Allstate/LYNX Help Wanted: "Will You Work for Food?"
By Mark Rizzi
Today’s economy has worsened a shortage of qualified people to fill job openings. Many employers are both searching for qualified staff and then trying to keep those hired. Many bodies are available, but most aren’t qualified. So, in light of this state of affairs, how are Allstate’s and LYNX Services trying to recruit qualified windshield repair/replacement professionals to service Allstate insureds?
After reading Allstate’s new Offer and Acceptance, patterned after State Farm’s, with a couple of twists, and the September 2000 News Release from US Glass & AGRR magazines online, I can just imagine what a "Help Wanted" ad would look like in the classified section of any major newspaper.
Major Insurance Company needs experienced auto glass installers to participate in preferred provider program designed to service our insureds’ auto glass replacement needs. Applicants must be willing to sign an offer and acceptance contract specifying terms and conditions, including quality assurances, price parameters for work completed, indemnification of all liability for administrators and Insurer, including indemnification for punitive damages, and willing to handle all necessary customer satisfaction issues that may arise. No quality workmanship issues will be verified; only installers prices will be audited.
Applicant will also be required to accept pricing terms with little regard to applicant’s profitability, and may be required to underbid him- or herself to secure work via selective rotation based on lower bids, once the agreement is in place. This will reward administrators with lower prices for market areas, and reward those who can complete work faster to make up for lower profitability. Future reimbursement rates will be based on applicant’s willingness to underbid the contract, to ensure competitiveness for the administrator.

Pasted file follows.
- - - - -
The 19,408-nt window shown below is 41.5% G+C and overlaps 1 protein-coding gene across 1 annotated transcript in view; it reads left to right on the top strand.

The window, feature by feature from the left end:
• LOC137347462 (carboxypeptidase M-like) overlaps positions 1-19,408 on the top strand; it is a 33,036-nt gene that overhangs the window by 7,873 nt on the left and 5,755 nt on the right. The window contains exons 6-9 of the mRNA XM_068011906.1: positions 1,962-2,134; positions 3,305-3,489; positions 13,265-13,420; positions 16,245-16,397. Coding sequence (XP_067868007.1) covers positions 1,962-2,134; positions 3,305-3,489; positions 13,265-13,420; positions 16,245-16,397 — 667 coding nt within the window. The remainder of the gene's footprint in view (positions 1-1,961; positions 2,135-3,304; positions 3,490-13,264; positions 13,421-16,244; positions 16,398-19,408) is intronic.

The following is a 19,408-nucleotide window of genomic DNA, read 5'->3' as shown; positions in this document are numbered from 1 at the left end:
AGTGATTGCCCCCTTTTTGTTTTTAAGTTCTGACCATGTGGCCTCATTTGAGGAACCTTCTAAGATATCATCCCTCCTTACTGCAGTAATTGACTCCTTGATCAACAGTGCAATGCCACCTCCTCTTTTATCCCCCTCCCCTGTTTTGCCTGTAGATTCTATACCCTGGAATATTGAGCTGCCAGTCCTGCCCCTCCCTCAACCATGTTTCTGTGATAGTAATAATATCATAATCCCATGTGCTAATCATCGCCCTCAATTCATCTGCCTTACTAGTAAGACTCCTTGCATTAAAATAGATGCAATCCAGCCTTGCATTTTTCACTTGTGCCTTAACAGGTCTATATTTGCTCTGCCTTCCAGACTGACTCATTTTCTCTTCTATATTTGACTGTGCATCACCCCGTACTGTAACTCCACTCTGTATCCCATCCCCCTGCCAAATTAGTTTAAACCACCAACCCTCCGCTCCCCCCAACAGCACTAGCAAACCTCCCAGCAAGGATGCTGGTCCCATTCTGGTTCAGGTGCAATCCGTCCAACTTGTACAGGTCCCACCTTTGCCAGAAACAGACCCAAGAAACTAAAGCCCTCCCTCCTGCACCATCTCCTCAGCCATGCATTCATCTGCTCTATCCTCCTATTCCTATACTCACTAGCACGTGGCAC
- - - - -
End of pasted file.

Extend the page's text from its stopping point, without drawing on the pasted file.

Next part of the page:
This offer is in place for a limited time only; our current providers will no longer be with us, and we need new providers before the current contract expires. Don’t miss this unique opportunity; no doubt others in your area will quickly take advantage!
This is fictitious and humorous, of course, but to my mind it represents the current state of the auto glass industry. Insurers tout quality loudly for consumers, yet the only factor they ever seem to check is "offered" price levels.
You’d Expect . . .
After the $1.2 billion decision against State Farm in the aftermarket parts case, ABC’s 20/20 segment in February, and finally Dateline NBC’s segment on "Paper Review" companies, you’d expect to find insurers looking hard for providers who do quality work. You’d also expect systematic post-repair inspections to ensure that insureds’ vehicle safety systems are absolutely returned to original structure and design.
Finally, you’d expect extra effort to retain repairers who consistently provide quality installations to insurers’ precious market share: husbands, wives, children, families and friends. After all, the surest way to mitigate costs is to protect your market share: insureds moving daily from place to place in the highly engineered and designed rolling safety capsules we call vehicles. Safe repairs that keep customers and their offspring alive to become insurers’ future market share seem only logical.
But . . . Not!
But what have we got instead? An announcement in the Sept. 2000 News Release by US Glass and AGRR magazines online that Allstate and LYNX are offering a contract for you to sign at an agreed rate, without necessarily knowing that rate until after you sign? Signees could then "bid" lower prices in exchange for the "reward" of more work. Here’s how I translate this:
We have market surveys for all areas, and we know what we believe the competitive price is, but we’ll let you underbid this price to compete with other network members for referrals based on low bid.
Moreover, is this anything new?